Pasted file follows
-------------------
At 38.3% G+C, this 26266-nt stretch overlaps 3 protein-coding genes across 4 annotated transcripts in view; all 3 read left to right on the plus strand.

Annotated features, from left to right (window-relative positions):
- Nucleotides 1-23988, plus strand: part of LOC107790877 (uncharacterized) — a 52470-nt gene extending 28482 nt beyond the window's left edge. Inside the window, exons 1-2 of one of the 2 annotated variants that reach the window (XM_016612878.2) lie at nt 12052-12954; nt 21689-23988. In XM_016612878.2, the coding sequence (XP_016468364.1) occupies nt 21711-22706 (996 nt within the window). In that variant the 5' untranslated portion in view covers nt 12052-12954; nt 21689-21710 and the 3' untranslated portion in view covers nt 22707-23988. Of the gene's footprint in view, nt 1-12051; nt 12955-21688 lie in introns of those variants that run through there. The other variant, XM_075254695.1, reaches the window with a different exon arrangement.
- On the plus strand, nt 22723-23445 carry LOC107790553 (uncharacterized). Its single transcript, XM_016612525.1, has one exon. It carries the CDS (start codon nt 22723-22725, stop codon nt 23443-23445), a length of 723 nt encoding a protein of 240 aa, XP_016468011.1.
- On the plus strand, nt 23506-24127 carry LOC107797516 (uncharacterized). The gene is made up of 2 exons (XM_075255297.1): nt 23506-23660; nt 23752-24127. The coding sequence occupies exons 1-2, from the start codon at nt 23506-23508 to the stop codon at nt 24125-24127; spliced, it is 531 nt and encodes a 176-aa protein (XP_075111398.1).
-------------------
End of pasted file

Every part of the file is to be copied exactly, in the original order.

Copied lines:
At 38.3% G+C, this 26266-nt stretch overlaps 3 protein-coding genes across 4 annotated transcripts in view; all 3 read left to right on the plus strand.

Annotated features, from left to right (window-relative positions):
- Nucleotides 1-23988, plus strand: part of LOC107790877 (uncharacterized) — a 52470-nt gene extending 28482 nt beyond the window's left edge. Inside the window, exons 1-2 of one of the 2 annotated variants that reach the window (XM_016612878.2) lie at nt 12052-12954; nt 21689-23988. In XM_016612878.2, the coding sequence (XP_016468364.1) occupies nt 21711-22706 (996 nt within the window). In that variant the 5' untranslated portion in view covers nt 12052-12954; nt 21689-21710 and the 3' untranslated portion in view covers nt 22707-23988. Of the gene's footprint in view, nt 1-12051; nt 12955-21688 lie in introns of those variants that run through there. The other variant, XM_075254695.1, reaches the window with a different exon arrangement.
- On the plus strand, nt 22723-23445 carry LOC107790553 (uncharacterized). Its single transcript, XM_016612525.1, has one exon. It carries the CDS (start codon nt 22723-22725, stop codon nt 23443-23445), a length of 723 nt encoding a protein of 240 aa, XP_016468011.1.
- On the plus strand, nt 23506-24127 carry LOC107797516 (uncharacterized). The gene is made up of 2 exons (XM_075255297.1): nt 23506-23660; nt 23752-24127. The coding sequence occupies exons 1-2, from the start codon at nt 23506-23508 to the stop codon at nt 24125-24127; spliced, it is 531 nt and encodes a 176-aa protein (XP_075111398.1).